I love working from home, and I wouldn’t have it any other way, but it comes with its own unique set of challenges. Officing out of the house, I don’t have to put up with morning rush hour or comply with workplace dress codes, like having to wear pants. But there are a lot of distractions at home, so I’ve developed a few techniques to keep me focused:
Set up a designated workspace.
We form associations with places. You want to associate your workspace with work, whether you have your own room for an office or a little nook off the kitchen. Take time to tidy and organize it; clutter is distracting. Decorate it with attractive objects — photos, artwork, plants — so it’s an inviting space. If you have a door to close when you need quiet, all the better. Similarly, it can be useful to avoid working in your bedroom, so you associate that space with sleep, not busy brain work.
Make a schedule.
Write it down, and stick to it, as if your boss were watching you. Working from home affords us greater flexibility, but allowing yourself to get distracted by washing dishes or going down the Facebook newsfeed rabbit hole isn’t conducive to getting things done. I put not just my work hours but individual tasks on my calendar, color-coded by task type (work, family, personal). That way, I can ensure I have a balance of each. Yes, it has to be flexible; unexpected things come up. But then I can rearrange my predetermined tasks for another time, without worrying I’ll forget something. I actually print my calendar page each day, so I can take notes on it and have it visible to me at all times. Avoid wandering into your office after hours to do “just one thing.” Write yourself a note for the next day, if you’re afraid you’ll forget it. Not working during off-hours is just as important as working when you’re supposed to.
Pick the right time.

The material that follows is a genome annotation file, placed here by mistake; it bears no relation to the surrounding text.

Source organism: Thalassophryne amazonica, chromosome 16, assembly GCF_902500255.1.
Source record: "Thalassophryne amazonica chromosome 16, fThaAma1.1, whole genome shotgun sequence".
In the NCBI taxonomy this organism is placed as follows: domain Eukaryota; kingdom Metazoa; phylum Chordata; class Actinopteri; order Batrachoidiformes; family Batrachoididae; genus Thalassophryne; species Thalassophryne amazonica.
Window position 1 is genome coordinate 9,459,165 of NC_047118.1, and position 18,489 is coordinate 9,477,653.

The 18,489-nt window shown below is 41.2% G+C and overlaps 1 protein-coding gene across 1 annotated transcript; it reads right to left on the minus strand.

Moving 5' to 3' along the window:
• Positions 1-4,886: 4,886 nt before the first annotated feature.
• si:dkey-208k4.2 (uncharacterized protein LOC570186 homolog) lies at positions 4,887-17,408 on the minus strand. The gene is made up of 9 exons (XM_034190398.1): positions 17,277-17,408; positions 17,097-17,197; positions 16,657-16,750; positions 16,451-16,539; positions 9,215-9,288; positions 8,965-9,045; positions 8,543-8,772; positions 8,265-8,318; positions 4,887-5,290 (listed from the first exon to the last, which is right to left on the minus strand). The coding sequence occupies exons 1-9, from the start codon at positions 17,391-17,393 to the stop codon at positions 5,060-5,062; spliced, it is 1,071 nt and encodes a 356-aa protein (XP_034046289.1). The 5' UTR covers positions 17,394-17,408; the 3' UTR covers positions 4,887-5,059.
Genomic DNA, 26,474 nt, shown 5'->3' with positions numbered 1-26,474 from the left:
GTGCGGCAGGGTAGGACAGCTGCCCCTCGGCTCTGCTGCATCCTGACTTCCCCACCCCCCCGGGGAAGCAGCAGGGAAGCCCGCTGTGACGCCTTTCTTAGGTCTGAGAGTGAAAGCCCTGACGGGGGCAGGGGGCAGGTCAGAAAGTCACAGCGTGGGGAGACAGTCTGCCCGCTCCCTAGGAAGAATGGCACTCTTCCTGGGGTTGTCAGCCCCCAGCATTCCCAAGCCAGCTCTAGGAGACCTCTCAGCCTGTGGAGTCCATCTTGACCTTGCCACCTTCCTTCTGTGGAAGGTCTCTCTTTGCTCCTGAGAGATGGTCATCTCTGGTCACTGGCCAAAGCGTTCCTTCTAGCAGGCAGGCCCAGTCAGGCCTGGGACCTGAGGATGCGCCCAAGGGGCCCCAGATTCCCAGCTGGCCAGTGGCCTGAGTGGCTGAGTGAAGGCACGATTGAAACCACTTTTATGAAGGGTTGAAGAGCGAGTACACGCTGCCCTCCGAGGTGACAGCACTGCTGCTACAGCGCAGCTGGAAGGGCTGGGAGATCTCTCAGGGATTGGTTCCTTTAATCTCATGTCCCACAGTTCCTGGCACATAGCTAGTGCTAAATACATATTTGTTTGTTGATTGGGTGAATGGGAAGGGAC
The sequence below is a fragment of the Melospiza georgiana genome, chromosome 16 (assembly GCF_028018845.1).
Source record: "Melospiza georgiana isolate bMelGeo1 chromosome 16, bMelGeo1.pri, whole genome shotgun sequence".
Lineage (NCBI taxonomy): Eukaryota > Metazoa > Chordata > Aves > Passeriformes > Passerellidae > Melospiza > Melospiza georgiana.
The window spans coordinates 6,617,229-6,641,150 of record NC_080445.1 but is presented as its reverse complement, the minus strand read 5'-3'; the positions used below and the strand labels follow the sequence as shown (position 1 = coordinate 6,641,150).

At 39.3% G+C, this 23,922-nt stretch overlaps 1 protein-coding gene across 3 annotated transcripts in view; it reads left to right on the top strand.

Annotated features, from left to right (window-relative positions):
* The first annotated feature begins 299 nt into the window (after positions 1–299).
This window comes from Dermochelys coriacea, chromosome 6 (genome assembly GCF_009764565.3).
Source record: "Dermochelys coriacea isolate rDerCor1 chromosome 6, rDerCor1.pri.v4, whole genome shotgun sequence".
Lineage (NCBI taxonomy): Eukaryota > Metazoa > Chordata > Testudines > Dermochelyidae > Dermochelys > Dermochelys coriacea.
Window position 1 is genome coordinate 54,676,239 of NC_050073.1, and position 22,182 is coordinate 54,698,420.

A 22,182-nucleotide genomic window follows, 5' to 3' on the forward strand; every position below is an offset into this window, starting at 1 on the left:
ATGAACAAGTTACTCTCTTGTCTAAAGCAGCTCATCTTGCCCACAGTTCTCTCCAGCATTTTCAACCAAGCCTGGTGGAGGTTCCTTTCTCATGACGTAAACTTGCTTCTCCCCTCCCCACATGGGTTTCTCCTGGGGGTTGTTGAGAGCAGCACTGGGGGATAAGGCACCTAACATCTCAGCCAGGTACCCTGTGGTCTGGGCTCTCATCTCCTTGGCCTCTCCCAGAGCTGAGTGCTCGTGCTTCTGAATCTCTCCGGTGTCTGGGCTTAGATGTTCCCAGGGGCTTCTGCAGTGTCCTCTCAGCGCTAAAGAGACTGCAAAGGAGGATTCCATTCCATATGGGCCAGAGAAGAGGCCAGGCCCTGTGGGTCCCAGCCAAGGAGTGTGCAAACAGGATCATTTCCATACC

I work most effectively while my children are at school (no surprise there). I delegate tasks that require the most focus to those hours. If I feel productive during the day, I can relax and enjoy my kiddos when they get home. On busier days, I save the tasks that require less focus for the time when the house is lively with the laughter and occasional fighting of children. Some people work best in the evening when the rest of their family is in bed. There is no one right time; the key is to pay attention and find your own most-productive hours.
Turn off your phone.
Texts are a constant distraction. Ever end up on a group text with 26 other people? Turn off your ringer, or leave it in another room when you really need to focus. Even if you aren’t checking it, hearing the constant buzzing and beeping shakes your concentration. This extends to the TV and any other distracting noises.
Working from home can be wonderfully flexible. You can more often work how, when and where it suits you. But, because you aren’t living by someone else’s rules, you have to be intentional and make your own. And, when your rules cease to work for you, the beauty is you can change them or throw them out altogether. Rules weren’t made to be broken, but they were made to bend and be reshaped from time to time.